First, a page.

cyresse at gmail.com
Thu Dec 9 11:04:04 CET 2004
Well, I figured out the memory error relatively easily once I poked
some stuff, I was using codeSt.find instead of codeSt.index, so it was
returning no matches as -1, index raises an error for me, and I wasn't
catering for that -1. The MemoryError occurred when Python wanted to
slice from 160,000 to -1 or 0.
Was quite funny watching 1 Gb of paging file disappear in seconds.
But, I give up. Now, I've got several more bugs pop up. I've got an
index of integers that has the occasional index stored as a string. I
have indexes that start pointing at the right place, but when it comes
time to slice, the right place has moved. Unsure why, I'm specifically
moving from highest to lowest to avoid messing with the index values.
Even if nothing changes, my stored indexes go off course. This is
So, I'm going to throw caution to the wind, and try an re approach. It
can't be any more unwieldy and ugly than what I've got going at the
Thanks for all the help, I'm off to get myself another problem.
On Wed, 08 Dec 2004 15:25:30 -0800, Jeff Shannon <jeff at ccvcorp.com> wrote:
> Liam Clarke wrote:
> >>I'm not sure why you're getting the MemoryError, but it'd be easier to
> >>figure out if you posted the entire text of the traceback.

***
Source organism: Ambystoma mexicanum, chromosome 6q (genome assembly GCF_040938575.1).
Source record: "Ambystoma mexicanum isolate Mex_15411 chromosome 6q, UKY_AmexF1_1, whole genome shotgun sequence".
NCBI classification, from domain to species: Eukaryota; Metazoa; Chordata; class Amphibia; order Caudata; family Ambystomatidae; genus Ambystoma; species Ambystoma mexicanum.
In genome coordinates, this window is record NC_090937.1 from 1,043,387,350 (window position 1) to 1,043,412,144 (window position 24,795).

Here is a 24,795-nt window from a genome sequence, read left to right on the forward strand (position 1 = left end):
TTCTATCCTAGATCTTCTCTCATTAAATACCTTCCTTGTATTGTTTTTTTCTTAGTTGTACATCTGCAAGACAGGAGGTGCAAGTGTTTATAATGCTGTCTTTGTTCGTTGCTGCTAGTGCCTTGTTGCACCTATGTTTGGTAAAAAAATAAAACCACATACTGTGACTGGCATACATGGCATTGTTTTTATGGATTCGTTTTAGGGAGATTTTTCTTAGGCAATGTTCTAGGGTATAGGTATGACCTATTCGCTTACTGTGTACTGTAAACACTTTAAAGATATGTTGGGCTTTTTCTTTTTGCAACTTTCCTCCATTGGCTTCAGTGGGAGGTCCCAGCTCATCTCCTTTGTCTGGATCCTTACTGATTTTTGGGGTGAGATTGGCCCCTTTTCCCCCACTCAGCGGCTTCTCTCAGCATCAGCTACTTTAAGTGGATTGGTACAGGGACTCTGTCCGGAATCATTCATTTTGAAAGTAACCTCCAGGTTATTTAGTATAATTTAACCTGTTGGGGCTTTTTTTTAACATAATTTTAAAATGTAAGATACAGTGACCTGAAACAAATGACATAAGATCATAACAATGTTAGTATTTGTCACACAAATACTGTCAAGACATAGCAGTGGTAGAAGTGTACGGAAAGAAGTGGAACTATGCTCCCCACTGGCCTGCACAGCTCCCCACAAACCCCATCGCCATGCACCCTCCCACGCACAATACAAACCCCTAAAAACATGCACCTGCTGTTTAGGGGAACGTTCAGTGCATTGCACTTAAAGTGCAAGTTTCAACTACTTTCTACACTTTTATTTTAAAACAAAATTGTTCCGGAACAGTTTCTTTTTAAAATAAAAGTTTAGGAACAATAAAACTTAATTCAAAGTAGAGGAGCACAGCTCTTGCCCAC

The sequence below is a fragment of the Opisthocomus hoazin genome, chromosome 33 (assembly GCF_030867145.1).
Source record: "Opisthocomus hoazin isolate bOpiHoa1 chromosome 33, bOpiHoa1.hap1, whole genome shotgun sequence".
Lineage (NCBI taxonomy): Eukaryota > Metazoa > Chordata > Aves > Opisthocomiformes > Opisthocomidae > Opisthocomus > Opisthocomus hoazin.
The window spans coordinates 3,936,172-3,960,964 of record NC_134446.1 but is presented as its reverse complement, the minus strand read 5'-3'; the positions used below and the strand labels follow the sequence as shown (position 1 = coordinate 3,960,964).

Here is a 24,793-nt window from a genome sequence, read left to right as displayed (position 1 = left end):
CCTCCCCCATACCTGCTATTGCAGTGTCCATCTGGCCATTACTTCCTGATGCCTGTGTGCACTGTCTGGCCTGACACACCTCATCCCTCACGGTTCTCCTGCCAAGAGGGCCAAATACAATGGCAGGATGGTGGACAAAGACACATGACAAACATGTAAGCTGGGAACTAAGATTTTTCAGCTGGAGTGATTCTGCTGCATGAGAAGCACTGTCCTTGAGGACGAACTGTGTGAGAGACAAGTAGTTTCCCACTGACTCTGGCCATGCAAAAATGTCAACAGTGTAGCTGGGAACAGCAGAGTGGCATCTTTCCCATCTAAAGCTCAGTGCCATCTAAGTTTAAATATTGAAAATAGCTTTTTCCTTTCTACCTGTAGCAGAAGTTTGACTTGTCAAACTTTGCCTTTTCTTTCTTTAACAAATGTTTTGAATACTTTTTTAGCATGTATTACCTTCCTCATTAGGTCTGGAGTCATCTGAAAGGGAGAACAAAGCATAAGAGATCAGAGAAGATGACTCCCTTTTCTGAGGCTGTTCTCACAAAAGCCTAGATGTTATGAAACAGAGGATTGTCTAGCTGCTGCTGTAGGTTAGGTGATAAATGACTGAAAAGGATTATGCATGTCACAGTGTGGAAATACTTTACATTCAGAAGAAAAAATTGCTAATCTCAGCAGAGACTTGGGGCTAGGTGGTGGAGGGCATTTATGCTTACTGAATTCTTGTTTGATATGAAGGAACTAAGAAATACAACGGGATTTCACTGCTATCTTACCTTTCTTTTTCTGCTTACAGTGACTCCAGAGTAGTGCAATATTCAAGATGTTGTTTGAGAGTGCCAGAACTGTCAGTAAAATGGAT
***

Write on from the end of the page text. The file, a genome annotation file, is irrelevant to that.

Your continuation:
> > Traceback: <usual bit about in module..>
> > Line 39: seg=codeSt[element:endInd+len(endStr]
> > MemoryError
> > Hehe. Helpful, no?
> Actually, it was the "usual bit about in module" that might *be*
> helpful. ;) Often, something can be determined by the sequence of
> function calls listed there. Though I suppose, now that I think of
> it, that since your code is all module-level, there wouldn't be any
> function stack in this case... Still, in general, when asking for
> help with something that throws an exception, it's always best to copy
> & paste the entire text of the exception.
> One thing that I've noticed, which I thought was just a typo in your
> original email but which is duplicated again here (it's not present on
> the web page you linked to) -- you have a mismatched parenthesis in
> your len() call. It's "[ ... len(endstr]" -- there's no ')' to close
> the function call. Given that this typo isn't on the web page, I'm
> not sure whether it's actually there in the code you're running or
> not. I'd have *thought*, however, that if it *is* present, you'd get
> a syntax error rather than a memory error, so it's probably not there
> but you should check it anyhow. :)
> Jeff Shannon
> Credit International
> Tutor maillist - Tutor at python.org
'There is only one basic human right, and that is to do as you damn well please.
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